Click on the top row of photos on the left for a 4-minute video of the Sowams Heritage Area concept, on the next one for a 10-minute historical perspective, on the third for a 22-minute talk on “Sowams, the Untold History”, and on the fourth for a one-hour version of the same by Helen Hersch Tjader.
Click on the map to the left for a three-minute video describing what a national Sowam Heritage Area could look like
Click on the photo on the left for a two-minute fly-over video of the Sowams territory as it looks today and here for the 50-second version.
Click on the photo on the left for a 27-minute Channel 9 program about the Sowams Heritage Area.
Click on the photo on the left for a one-hour illustrated presentation about the Sowam Heritage Area by Dr. Weed at a Bristol Historical & Preservation Society event.
Click on the photo on the left for a one-hour illustrated presentation about the Sowams Heritage Area by Dr. Weed at the George Hail Library in Warren, RI.
Also, go to the Events page at http://sowamsheritagearea.org/wp/events-connected-to-17th-century-sowams/ to find links to many other videos produced for the Sowams Heritage Area Project.
Helen Hersh Tjader spoke to the Barrington Preservation Society in 2014 on Sowams’ past as the home of the Pokanoket (Wampanoag) people long before the first Europeans settled here as part of the Plymouth Colony. She has called on all of us to work to establish a National Heritage district acknowledging the Pokanoket heritage of the Sowams area. A version of this talk was set to beautiful video footage by nature photographer Nat Rea showcasing the natural beauty of Sowams.
Beginning with the 2017 reburial of hundreds of objects removed from aboriginal gravesites at Burr’s Hill in Warren, RI, nearby Bridge Street resident David Weed produced a ten-minute summary of the events that transformed the Sowams area from a rich natural “garden” into the current urbanized region from Providence to Bristol, RI. The video identifies the many remnants of that original aboriginal settlement and the imposition of colonial structures that form the basis of the communities that we find today.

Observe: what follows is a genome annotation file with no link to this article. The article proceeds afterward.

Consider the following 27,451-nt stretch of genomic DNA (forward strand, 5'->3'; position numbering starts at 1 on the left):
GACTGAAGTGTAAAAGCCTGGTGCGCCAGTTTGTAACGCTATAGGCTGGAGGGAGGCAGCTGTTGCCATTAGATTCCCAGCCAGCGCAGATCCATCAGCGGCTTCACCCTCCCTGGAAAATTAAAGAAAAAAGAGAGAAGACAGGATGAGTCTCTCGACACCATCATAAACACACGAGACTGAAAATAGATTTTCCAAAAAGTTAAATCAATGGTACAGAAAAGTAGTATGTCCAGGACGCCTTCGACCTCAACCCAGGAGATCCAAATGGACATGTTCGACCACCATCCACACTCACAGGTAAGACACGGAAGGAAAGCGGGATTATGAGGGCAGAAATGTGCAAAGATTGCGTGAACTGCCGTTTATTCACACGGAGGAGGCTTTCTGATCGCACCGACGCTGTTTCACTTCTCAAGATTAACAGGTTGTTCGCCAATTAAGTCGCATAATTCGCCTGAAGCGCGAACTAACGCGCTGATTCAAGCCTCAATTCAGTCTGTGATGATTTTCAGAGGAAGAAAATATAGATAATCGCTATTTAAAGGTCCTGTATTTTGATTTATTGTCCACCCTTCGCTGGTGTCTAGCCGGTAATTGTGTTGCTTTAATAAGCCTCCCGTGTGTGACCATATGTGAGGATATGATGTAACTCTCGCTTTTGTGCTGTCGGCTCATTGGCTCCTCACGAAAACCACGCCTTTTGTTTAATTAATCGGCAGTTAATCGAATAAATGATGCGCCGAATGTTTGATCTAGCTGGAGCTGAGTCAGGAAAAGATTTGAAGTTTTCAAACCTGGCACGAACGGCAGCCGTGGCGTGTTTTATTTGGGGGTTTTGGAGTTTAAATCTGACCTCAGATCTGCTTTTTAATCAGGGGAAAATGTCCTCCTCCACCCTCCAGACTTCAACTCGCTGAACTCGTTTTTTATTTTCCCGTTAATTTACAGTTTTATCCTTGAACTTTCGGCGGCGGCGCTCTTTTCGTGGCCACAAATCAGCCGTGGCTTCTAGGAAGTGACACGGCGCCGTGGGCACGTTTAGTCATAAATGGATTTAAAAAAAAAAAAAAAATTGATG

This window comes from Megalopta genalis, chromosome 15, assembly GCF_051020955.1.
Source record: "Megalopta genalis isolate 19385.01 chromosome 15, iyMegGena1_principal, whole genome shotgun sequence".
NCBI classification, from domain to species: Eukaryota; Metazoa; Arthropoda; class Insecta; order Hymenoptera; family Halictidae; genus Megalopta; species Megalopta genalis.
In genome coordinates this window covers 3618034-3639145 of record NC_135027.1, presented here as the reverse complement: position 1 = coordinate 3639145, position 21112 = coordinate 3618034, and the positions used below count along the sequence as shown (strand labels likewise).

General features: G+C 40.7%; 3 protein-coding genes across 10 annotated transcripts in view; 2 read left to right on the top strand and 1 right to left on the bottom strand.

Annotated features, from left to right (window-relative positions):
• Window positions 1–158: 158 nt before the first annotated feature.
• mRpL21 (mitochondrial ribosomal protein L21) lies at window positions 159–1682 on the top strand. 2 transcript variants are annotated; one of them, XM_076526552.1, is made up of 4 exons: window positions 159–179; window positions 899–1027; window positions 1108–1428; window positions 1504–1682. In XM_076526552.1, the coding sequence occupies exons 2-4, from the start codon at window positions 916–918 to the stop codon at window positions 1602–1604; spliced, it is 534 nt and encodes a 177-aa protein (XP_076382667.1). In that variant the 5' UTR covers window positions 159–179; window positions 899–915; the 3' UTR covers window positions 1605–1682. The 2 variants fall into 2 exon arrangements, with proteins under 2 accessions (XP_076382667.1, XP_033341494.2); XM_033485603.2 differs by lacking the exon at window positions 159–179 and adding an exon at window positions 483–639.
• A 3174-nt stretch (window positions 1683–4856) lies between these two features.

The transition from aboriginal land to colonial land took place between 1621 with the arrival of the Mayflower and 1676 with the conclusion of the King Philip War. A fifty-year period of peaceful relations between the aboriginal and colonial populations, codified in the Wampanoag-Pilgrim Treaty, was largely due to the positive relationship between the great Chief (Massasoit) Osamequin and Englishman Edward Winslow. This well-documented friendship ensured the survival of colonial settlement throughout Southeastern Massachusetts and permitted Roger Williams and others to establish colonies in Rhode Island and nearby Massaschusetts.
The successful establishment of Massachusetts and Rhode Island, and indeed the entire United States of America, would not have succeeded were it not for the early events in Sowams. This web site celebrates the land that gave birth to both the American Aboriginal tribes and the colonial people who settled this great land.
Click here to watch a five-minute PBS American Experience video of The Pilgrims: Alliance with Massasoit’s People and the First Thanksgiving. Discover what led Massasoit, the leader of one Wampanoag village, to form an alliance with the Plymouth colony and learn about the harvest feast now called the “First Thanksgiving,” in this video adapted from AMERICAN EXPERIENCE: The Pilgrims. In March 1621, a Native man named Samoset entered Plymouth and greeted the Pilgrims in English. Six days later, he returned to Plymouth with Massasoit and 60 armed men. Massasoit and Governor John Carver concluded an alliance of mutual defense. During the late summer or early fall, 52 colonists and some 90 Wampanoags celebrated Plymouth’s first successful harvest.
Click here to watch After the Mayflower, Episode 1 of the We Shall Remain series that portrays meetings between the Pilgrims and the Pokanokets. At minute 28 of the video, Edward Winslow’s 1623 visit with the Massasoit at Sowams is depicted. This segment is directed by Chris Eyre, a member of the Cyeyenne and Arapaho Tribe, and several of the actors who appear in the film a members of the Mashpee Wampanoag Tribe.
Click below to see “From Thanksgiving to King Philip’s War, a 20-minute video depicting the Wampanoag view of the colonization of New England and the events leading to the King Philip War.
Click below for a view of King Philip’s War in the context of colonial wars against all American Aborigines.
Click below for an eight-part reality TV series “Colonial House” intended to recreate daily life similar to life in Plymouth Colony in 1628.
Interviews with local historians (click on the photos below for each web page)